David Patrick Columbia's New York Social Diary

19 October 2010

Sunshine, blue skies

October 19, 2010. Beautiful autumn day in New York; sunshine, blue skies.

At noon JH and I went over to the Mandarin Oriental where the Women’s Committee of the Central Park Conservancy was holding its annual Fall Luncheon. This is an important luncheon event in charity/philanthropic circles in New York. The Women’s Committee was created by some enterprising can-do New York women in 1983 to clean-up and beautify Central Park, which at that point was a run-down, decrepit mess from lack of maintenance and attention.

That has all changed now. Through their various fund-raising projects (which includes the famous Hat Luncheon in the Spring and the Halloween Party coming up), they raise several million a year which covers about 20% of the cost of annual maintenance and upkeep for the Park.

The Mandarin Oriental’s ballroom on the 36th floor of the north tower is a great spot. It is well-managed by a young man named Arthur Bakal who provides an excellent and interesting menu with very good service. The room also has a most spectacular view of the south end of the Park, as well as Columbus Circle, Central Park South and Fifth Avenue up to the high sixties. At this time of the year, it’s just brilliant New York to look at.

It’s a fashionable lunch as are all the “important” luncheons in the city. Which is not to be confused with a fashion parade – that’s for the street and the restaurant crowds. It attracts a lot of the affluent and civic-minded (not to mention the social-minded). It is serious business because it involves leadership roles in the community. In New York there are several thousand people who are actively involved in philanthropic projects that influence and aid the community, health, environment, medical research, education, culture. As it is in any business or creative project, some are very talented for the executive roles they play.

It is interesting to observe the natural change which occurs as the older members began to move aside a bit, and the younger, newer members begin to take on the responsibilities. This year’s President of the Women’s Committee, Gillian Miniter, is an example of that.

Mrs. Miniter, who is active in several charities, assumed her executive role officially at this year’s Hat Luncheon. A young mother in her late 30s/early 40s, she is a member of the so-called younger successors group. She is also a natural executive, a natural no-nonsense problem-solver, I’ve noticed; one who can (and likes to) organize in an orderly fashion to attain an objective. She enjoys the challenge of getting big things done. The women who started this committee 27 years ago, require that. I would guess most of her successors all have those qualities. They could run major corporations. Or countries. (Only half-kidding.)

Timetable. People start arriving at 11:30 and are finally seated by 12:30. It’s a sellout. The tickets have always been individually sold, although this year they also sold tables and were very successful, especially with the younger (upcoming) group. This is an optimistic sign for those of us who worry about the future.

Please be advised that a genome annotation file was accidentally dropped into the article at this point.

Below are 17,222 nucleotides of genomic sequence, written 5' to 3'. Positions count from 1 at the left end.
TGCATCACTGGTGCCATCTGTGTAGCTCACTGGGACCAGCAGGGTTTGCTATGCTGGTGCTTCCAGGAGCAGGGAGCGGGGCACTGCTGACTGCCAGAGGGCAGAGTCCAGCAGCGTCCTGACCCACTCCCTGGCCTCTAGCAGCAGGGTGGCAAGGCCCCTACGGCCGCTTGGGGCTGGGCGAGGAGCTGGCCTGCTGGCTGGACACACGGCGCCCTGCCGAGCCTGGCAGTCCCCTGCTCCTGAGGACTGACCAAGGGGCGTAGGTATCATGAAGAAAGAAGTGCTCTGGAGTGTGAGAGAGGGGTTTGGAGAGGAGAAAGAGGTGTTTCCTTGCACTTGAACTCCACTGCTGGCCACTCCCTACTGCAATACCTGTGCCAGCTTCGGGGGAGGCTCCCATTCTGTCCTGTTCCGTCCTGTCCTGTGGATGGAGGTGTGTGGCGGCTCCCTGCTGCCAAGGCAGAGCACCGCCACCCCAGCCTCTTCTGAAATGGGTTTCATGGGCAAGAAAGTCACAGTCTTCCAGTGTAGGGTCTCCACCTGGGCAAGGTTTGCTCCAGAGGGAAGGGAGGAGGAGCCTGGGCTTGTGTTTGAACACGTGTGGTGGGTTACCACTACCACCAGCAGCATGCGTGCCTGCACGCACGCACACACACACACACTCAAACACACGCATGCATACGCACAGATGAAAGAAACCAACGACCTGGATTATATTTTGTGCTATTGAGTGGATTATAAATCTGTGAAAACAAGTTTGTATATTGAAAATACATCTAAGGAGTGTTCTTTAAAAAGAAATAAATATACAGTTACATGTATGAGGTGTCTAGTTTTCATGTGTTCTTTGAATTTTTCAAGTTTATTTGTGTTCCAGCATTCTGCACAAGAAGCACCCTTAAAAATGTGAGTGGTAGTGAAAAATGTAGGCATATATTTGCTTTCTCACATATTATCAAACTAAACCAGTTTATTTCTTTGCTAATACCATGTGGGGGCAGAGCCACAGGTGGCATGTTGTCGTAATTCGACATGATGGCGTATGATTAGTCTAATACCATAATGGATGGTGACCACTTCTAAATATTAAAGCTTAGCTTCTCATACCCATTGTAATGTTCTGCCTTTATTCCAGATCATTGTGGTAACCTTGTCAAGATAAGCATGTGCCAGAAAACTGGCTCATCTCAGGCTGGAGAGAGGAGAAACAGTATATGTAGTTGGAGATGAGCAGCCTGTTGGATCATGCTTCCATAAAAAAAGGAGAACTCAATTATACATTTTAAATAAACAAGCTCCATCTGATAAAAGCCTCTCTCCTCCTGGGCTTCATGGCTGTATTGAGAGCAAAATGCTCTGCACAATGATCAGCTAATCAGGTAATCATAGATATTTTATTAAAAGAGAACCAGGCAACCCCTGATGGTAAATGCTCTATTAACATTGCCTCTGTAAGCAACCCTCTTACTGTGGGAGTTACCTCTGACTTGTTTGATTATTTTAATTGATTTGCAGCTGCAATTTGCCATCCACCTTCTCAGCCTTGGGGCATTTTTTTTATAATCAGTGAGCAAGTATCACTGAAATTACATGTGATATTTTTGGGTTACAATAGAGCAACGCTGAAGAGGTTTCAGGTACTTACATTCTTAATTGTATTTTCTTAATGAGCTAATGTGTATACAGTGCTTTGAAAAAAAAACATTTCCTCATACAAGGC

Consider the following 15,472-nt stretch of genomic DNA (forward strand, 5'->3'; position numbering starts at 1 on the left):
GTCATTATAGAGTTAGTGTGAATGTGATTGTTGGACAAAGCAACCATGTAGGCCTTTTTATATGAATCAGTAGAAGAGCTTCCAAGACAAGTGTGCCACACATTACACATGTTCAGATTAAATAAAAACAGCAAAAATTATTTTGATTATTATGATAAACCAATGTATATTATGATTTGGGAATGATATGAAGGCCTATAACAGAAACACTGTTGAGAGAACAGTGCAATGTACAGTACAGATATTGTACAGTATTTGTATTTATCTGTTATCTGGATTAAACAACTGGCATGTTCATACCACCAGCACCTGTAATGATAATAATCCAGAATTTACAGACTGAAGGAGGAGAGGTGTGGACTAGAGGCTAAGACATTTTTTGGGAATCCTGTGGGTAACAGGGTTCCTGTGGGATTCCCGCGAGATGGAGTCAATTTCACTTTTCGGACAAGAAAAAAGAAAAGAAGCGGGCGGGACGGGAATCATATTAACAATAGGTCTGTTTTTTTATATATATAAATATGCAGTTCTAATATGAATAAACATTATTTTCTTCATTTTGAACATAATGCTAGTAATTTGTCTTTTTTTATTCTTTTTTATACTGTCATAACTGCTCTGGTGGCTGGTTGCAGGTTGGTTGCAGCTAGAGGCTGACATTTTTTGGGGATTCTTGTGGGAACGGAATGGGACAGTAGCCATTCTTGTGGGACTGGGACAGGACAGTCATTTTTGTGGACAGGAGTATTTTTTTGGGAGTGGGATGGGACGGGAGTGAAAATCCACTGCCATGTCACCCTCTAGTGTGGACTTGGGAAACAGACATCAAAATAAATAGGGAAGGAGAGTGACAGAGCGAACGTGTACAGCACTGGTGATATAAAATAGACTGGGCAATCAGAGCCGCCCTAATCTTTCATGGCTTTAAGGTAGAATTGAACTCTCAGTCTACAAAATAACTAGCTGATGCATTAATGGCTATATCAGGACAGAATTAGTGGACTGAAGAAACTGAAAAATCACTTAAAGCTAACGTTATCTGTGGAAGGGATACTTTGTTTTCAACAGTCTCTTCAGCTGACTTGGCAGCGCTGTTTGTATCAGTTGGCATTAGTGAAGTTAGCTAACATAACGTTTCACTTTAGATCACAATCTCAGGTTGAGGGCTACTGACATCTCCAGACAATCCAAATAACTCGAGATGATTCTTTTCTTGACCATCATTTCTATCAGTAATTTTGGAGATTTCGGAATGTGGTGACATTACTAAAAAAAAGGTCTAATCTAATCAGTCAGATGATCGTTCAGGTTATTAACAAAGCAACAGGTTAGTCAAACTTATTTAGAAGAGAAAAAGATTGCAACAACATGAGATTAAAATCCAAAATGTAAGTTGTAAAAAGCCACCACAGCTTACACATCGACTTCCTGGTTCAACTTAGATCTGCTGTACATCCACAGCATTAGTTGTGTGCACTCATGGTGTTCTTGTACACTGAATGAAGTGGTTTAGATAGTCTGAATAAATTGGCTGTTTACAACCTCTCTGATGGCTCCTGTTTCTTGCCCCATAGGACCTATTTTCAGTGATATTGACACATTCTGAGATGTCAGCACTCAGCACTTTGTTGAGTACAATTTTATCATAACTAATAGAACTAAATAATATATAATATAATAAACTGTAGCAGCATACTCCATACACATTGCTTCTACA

The luncheon was originally a pay-back/thank you to all the volunteers for their time and effort (and money). As their success in the Park fundraising grew, the lunch did too. This year they sold tickets and actually made it a fund-raiser. And they raised about $100,000 which goes right into the coffers of maintenance.

Four years ago they began a “speaker/interview” as entertainment. Eleanora Kennedy organized and directed it. Their first interview was this writer. The year after that Eleanora interviewed Evelyn Lauder, and last year, Candice Bergen. This year she interviewed Pamela Fiori, until recently the Editor-in-Chief of Town & Country.

The interviews all-encompassing. Where did you come from, how did you get here? What did you find? What do you think?

Pamela Fiori served as editor for 17 years. Before that she was editor of Travel & Leisure for more than a decade. Eleanora’s questions were about putting together the magazine, which is one of the most popular women’s magazines especially with the affluent. It’s been around for more than a century but Pamela was the first woman to be appointed to the job.

She grew up in an Italian-American “middleclass family” in New Jersey. Her father was a florist (His business sign read “Fiori Means Flowers” -- which is the Italian for it). It was a big, close family. I’ve known Pamela Fiori for as long as she’s been at T&C. She has a very steady, practical self-confidence that reflects that family she described. She is one who can make decisions and move on. When asked about how she felt about her success as a professional woman, she told us that she entered the business world looking for an opportunity to do something well and with satisfaction. And she found it. During her tenure as the first woman editor, she lifted the magazine out of a semi-somnambulant state into a very successful enterprise it once was.

In her years as editor at Town & Country she also developed with that position, a prominent place for herself in the business and social community. She is well known, either personally or publicly by everyone in the room, and acknowledged for her success.

The interview was completed by 1:45 and by two most were on their way home or elsewhere.

Alison Minton and Barbara Regna.